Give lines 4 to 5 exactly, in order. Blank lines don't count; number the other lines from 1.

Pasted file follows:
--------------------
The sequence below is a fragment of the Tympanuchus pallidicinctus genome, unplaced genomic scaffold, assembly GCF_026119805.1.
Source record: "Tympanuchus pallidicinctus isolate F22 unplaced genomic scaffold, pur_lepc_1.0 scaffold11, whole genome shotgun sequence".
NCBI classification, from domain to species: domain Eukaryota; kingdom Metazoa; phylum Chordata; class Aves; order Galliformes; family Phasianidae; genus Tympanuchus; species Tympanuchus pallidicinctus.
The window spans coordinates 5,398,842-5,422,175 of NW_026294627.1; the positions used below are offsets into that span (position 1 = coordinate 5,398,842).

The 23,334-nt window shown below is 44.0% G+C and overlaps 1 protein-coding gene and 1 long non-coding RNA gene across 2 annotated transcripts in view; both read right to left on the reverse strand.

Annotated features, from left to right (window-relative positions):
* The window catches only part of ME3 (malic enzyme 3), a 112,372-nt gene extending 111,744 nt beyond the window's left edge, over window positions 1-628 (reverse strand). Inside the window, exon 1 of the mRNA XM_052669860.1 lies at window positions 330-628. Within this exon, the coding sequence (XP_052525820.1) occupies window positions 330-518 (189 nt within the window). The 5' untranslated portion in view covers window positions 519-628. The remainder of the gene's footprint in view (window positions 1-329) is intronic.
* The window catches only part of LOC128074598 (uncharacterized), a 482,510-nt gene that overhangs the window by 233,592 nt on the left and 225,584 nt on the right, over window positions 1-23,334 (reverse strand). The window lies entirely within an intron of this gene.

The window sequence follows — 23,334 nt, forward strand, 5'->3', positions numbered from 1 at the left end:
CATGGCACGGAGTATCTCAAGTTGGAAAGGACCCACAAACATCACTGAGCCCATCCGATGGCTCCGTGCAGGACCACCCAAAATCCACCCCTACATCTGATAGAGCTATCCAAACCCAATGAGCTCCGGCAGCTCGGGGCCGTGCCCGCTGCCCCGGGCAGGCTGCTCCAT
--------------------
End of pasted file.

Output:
The window spans coordinates 5,398,842-5,422,175 of NW_026294627.1; the positions used below are offsets into that span (position 1 = coordinate 5,398,842).

The 23,334-nt window shown below is 44.0% G+C and overlaps 1 protein-coding gene and 1 long non-coding RNA gene across 2 annotated transcripts in view; both read right to left on the reverse strand.